Shifting Focus from Technology to Student Learning

VIEWPOINT

Shifting Focus from Technology to Student Learning

I was recently reminded of a very simple lesson: sometimes, you just have to ask. Ask for help, ask someone to listen, or ask someone to work with you. In the world of education technology, we are often guilty of preaching to the choir—the believers who know in their hearts (and now more often with data) that technology can improve teaching and learning.

The State Educational Technology Directors Association (SETDA) recently took a big risk and asked many individuals beyond our typical community to engage in a discussion around education’s role in America’s competitiveness.

With the Council of Chief State School Officers (CCSSO), the Association for Supervision and Curriculum Development (ASCD), the Partnership for 21 st Century Skills, and the National Conference of State Legislatures (NCSL) as supporting partners, 300 teachers, state and district superintendents, principals, students, corporate representatives, district and state technology directors, parents, US Department of Education officials, and state legislators gathered for the Education Forum: What It Takes to Compete. Each stakeholder group was highlighted in some leadership role throughout the day, and all of the people were called upon to share their perspectives.

I was very proud to be part of the education community that day for many reasons:

  1. We are optimistic. Despite challenges, including dropout rates, tight resources, and teacher shortages, education stakeholders believe we can improve student learning. Michael Golden, deputy secretary for the Pennsylvania Department of Education, described our reform efforts as trying to build an airplane while flying in the air. While this is a frighteningly apt metaphor, he also shared a systemic plan for how to ensure ownership among education stakeholders to do this job, which we cannot afford to overlook.
  2. We share many common beliefs and goals. We believe education is key to America’s competitiveness and that change is needed. We agree that all students deserve a high-quality education, and that we must listen to the changing American students to better understand what will work for kids. Kenneth Stewert II, a student from McKinley Technology High School in DC Public Schools, described to attendees the database certifications he received this summer and his internship that involves working on the American Red Cross Web site. He and his friends are excited about and proud of their school. His advice, “Once you have us, don’t lose us—keep us engaged!” Every person attending the conference wants to keep all kids engaged and learning.
  3. We view technology as an accelerator, an enabler, and a critical tool. The conversations, although focused on teacher quality, workforce development, 21 st century skills, and teaching math and science, continually returned to the role of technology in improving teaching and learning. Hudson LaForce, senior counselor to Secretary of Education Margaret Spellings, described technology as an “accelerator of change.” Whether providing AP or science classes to students in rural West Virginia or conveying difficult chemistry concepts in an interactive, visual way, technology opens doors. Others noted that technology is the tool that provides opportunities for individualized instruction for all students.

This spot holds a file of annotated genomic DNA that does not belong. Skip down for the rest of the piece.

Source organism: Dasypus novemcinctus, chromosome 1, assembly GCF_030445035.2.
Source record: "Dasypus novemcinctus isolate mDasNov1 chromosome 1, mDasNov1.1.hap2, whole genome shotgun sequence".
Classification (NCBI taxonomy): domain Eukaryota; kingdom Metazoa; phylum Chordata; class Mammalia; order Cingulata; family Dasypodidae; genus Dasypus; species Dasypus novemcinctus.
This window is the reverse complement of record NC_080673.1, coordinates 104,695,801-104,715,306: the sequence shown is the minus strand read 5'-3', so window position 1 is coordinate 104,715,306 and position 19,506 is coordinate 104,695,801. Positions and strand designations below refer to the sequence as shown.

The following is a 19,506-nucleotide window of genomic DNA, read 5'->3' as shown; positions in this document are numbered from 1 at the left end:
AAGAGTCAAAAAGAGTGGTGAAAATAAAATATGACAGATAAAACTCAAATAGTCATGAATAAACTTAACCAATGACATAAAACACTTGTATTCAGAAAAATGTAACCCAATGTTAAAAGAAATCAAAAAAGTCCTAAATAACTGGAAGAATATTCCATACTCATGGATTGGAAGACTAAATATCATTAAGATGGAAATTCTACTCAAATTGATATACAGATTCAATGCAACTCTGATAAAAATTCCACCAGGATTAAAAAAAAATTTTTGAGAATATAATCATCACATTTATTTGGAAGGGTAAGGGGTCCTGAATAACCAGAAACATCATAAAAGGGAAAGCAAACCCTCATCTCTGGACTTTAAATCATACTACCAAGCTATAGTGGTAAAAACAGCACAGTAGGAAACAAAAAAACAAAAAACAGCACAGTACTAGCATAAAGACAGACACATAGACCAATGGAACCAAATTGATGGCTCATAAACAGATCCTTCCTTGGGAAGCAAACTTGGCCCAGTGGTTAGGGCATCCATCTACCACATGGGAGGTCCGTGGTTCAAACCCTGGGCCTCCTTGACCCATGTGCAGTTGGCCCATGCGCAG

4. The job is not done. While many incredible examples of teaching and learning were shared—highlighting the significance of partnerships and working together—participants agreed that we have a long way to go. Some students in some schools in some districts and states are receiving this high-quality education that we know can exist. Unfortunately, this is not the norm. We have an important responsibility to share what works and to help others overcome obstacles and challenges, including identifying resources and creating ownership, to truly ensure America’s competitiveness.

What Did You Learn Today?

As we often recommend to teachers and students, it is important to reflect on what we learned. The bottom line is that we do need to ask others to engage in discussions around education—not education technology. We need to take the risk to put ourselves out there, with the hope of improving education for all students. It was very encouraging to hear the buzz throughout the day of the conference, and I was reminded that almost all education stakeholders were there because they truly care about students. When we focus on the students, we are all part of one community.

For more information on the Education Forum, including a PDF of the conference program, click here.

Mary Ann Wolf is executive director of SETDA.

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